Though the sun blocks were cool, they introduced the problem of squaring them off. A quilt is a rectangle, but I had created a bunch of ovals. What to do? I tossed ideas in my head while making the suns, but it wasn't until I laid a full-sized sheet on the floor as a guide and started fiddling with the suns on top of it that I was able to figure it out. Basically it came down to laying the suns out as a grid -
- Top row 2 suns: maternal and paternal g'parents
- 2nd row 3 suns: parents in center, Me on one side, sister on the other
- 3rd row 3 suns: cat in center, nephews on one side, niece on the other
- 4th row 1 block: sister/me in center
- and connecting them to each other using strips of mudcloth I hand dyed in royal blue. Anchoring the suns to a grid created the needed rectangle-ish space. In fact it made two spaces, internal and external! Yaay.
To fill the internal space I went with a basic 9-square checkerboard block made from dark blue linen (more of Mom's vintage cloth) and medium grey brushed cotton (which I got from one of the dollar stores in the garment district). I made six of those, attaching the corners underneath the suns as needed. For the external space I cut strips of the linen to shape, attaching to suns and checkerboards as needed, and squared the entire thing off. (Or is it 'rectangled' it off?)
Then I assembled a false sandwich, using basic poplin as base. I needed the false sandwich because I wanted a strong anchor for the hand embroidery. It's in no way elaborate embroidery, just criss-cross in purple and in silver floss outlining some of the checkerboard squares. Also included was my Anansi Bug. There are three in the final piece, stitched from rainbow blue floss.
People who do blackwork will probably recognize that and you're correct! It's a slightly altered Algerian Eyelet. To me it looks like a Daddy Longlegs, and because in my world the DL is the symbol for Anansi (and, like ladybugs, they're good luck) at least one AB has to go somewhere on any cloth thing I make. They're not always visible, though. Sometimes I hide them.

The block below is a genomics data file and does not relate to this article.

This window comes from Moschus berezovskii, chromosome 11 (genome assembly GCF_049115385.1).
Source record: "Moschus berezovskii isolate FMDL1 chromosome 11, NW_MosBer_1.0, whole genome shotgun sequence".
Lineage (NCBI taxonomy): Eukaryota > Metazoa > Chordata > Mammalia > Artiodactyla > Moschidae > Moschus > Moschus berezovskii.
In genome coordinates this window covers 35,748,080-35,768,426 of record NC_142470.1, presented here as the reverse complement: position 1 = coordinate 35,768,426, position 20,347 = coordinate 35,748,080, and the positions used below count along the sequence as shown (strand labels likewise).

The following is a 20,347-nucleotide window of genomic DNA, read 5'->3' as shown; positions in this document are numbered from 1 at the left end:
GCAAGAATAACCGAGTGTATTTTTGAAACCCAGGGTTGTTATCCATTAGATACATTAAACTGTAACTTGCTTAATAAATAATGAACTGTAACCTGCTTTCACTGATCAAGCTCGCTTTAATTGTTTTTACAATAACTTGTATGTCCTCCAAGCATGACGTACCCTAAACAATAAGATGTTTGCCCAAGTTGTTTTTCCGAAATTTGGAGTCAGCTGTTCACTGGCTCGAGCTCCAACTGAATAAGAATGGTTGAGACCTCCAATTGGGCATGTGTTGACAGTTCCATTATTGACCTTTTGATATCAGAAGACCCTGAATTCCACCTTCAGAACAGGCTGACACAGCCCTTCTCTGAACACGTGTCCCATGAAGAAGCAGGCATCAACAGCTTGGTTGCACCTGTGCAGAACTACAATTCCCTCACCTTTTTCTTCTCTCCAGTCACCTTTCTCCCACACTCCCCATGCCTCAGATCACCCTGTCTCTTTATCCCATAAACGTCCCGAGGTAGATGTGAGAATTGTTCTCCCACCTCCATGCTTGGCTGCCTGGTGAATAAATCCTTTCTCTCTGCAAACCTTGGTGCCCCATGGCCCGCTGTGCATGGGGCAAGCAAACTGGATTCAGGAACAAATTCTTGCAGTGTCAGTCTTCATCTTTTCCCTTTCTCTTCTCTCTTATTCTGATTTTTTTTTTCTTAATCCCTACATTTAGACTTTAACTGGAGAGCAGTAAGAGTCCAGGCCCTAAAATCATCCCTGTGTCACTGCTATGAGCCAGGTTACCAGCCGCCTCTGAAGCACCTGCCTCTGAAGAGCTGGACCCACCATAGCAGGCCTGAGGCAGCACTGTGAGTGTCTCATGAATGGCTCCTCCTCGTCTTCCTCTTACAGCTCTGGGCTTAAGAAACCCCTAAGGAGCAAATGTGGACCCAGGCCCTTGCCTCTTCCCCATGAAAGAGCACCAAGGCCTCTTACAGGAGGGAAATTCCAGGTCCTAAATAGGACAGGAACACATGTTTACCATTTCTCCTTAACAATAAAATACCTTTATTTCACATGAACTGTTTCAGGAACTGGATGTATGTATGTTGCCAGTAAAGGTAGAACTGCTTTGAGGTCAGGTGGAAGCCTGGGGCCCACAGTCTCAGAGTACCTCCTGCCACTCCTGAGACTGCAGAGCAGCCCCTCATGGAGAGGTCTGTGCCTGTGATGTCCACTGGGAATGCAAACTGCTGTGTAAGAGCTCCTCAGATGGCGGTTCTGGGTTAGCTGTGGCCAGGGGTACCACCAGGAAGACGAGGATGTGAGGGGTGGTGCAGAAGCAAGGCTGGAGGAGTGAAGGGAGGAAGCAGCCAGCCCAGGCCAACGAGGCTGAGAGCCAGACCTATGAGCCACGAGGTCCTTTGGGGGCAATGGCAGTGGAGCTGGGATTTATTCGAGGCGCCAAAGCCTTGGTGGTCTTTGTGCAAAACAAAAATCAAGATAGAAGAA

Once all the hand embroidery was done I put on the binding and then the real backing, which is purple fleece. Stitch, top stitch, done! In all, it took about three and a half/four months. At first I was surprised that this took far less time to make as compared to when I do something less than 1/4th its size. But when I thought about it, I figured it's because it wasn't built out from tiny squares, it is largely based on traditional blocks and I have Fredi now as opposed to hand-sewing. When working with big squares and not free flowing the design, it goes faster. (Yes, four months is speedy to me. Usually it takes me almost a year to do a piece.)
I wanted to do two pieces this year, going back to my traditional itty bitty square approach. Not sure if I'm going to be able to, but we'll see. One of them involves lots and lots and lots and lots and lots and lots of green. Dare I also say 'vintage polyester'? *cackle* The other one is still kicking my ass concept wise. If it ends up I'll have to drop one of them it'll probably be this one.
So anyways, my parents loved it! I think Dad liked it even better than the stuff I brought him from the set of Homicide a few years ago, and Mom liked it so much she didn't even notice the stray cat hairs. When I left they still hadn't decided if they were going to use it for the bed in the guest room or if they were going to hang it on a wall in the living room. Yaay! If they had hated it? I had nothing in reserve.
And this post will have to hold you through the majority of this week. See you again in a few days.